The first floor of the main range has modern partitions, but the rear wall plate with scarf joints, close studding to some of the rear wall, cranked tie beams, some with arched braces, and corner posts remain. The feet of the principal rafters to no. 49’s ‘A’-frame roof are exposed at the rear; smoke blackened timbers are said to remain here, but were not observed. The fireplace in what would have been the second bay (from the north) has much renewed brickwork and a chamfered bressumer. At the south gable end, the wall plate, close studding, midrails, intermediate and corner posts of the cross frame are exposed and in situ. There is said to be C17 panelling in the northernmost room of the floor, but this was not observed.


London Street has medieval origins, and was one of the principal roads leading from Reading’s historic core during this period. It is marked on John Speed’s 1611 map of Reading which shows a continuous frontage of buildings on the east and west sides of the street, with yards, fields and orchards to the rear. The List entry of 1978 mentions that the earliest deeds are of the mid-C15, but the Buildings of England for Berkshire (2010, p473) states that the building is recorded from at least 1518; the exposed timber frame appears to be of the C16 and later. The earliest building was probably a linear range fronting London Street, with a cross wing projecting to the rear at its north end. Smoke blackening of the roof structure to no. 49, noted in the Heritage Statement of April 2015 but not observed by Historic England in July 2016, may suggest that the earliest structure had an open hall.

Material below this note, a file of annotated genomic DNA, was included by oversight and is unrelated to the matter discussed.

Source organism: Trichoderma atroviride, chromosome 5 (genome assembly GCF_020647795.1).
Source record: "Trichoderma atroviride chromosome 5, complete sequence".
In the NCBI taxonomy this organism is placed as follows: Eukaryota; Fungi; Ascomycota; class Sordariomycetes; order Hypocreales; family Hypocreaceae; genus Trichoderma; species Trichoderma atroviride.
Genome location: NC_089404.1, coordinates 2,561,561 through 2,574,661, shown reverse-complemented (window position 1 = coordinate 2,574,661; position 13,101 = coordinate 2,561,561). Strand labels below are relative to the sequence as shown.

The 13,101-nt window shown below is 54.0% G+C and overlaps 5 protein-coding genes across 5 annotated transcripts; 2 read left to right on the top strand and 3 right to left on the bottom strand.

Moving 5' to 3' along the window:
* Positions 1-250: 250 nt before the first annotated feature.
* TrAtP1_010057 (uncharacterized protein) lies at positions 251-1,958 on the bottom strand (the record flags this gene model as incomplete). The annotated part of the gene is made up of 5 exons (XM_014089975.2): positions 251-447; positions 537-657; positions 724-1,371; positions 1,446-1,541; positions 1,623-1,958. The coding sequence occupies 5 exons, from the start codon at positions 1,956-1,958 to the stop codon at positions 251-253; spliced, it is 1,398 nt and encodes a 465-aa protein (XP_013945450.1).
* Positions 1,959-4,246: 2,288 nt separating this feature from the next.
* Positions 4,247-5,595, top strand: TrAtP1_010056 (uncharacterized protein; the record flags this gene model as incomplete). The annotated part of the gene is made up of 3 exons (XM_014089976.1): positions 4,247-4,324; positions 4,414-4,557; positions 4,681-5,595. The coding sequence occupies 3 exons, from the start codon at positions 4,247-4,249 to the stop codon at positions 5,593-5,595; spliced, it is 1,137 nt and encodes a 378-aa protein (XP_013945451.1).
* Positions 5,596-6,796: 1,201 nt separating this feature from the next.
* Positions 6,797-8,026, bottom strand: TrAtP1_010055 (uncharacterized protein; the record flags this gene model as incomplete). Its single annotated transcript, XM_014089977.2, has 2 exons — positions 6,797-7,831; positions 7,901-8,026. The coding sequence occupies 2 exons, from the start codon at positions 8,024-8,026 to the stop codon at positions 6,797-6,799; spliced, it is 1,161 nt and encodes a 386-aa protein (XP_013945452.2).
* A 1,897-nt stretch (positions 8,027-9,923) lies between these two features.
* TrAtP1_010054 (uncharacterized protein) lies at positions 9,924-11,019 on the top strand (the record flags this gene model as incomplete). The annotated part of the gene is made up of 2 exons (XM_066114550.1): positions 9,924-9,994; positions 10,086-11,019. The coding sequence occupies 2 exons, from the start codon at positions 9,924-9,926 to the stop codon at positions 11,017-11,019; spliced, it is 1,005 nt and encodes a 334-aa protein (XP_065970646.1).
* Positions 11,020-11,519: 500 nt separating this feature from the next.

The building shows clear evidence of change over time in its fabric. The presence of C17 raised and fielded panelling in the ground floor room of no. 49 suggests relatively prosperous owners continued to live in the building into the post-medieval period. The building was refronted in the C18 or C19, when the front wall frame was replaced with brick, and rendered. The building was subdivided into two dwellings, with a number of extensions added to the rear. Central between the dwellings was a passageway leading to the cottages (now demolished) in Steeple Court to the rear, recorded on the first edition OS map of 1879. An historic photograph of the rear elevation of nos. 49-53, probably dating to the late-C19, shows exposed brick to the ground floor with a rendered timber frame above, a shallow hipped roof extension to the south and a larger gabled extension spanning the passageway’s rear access.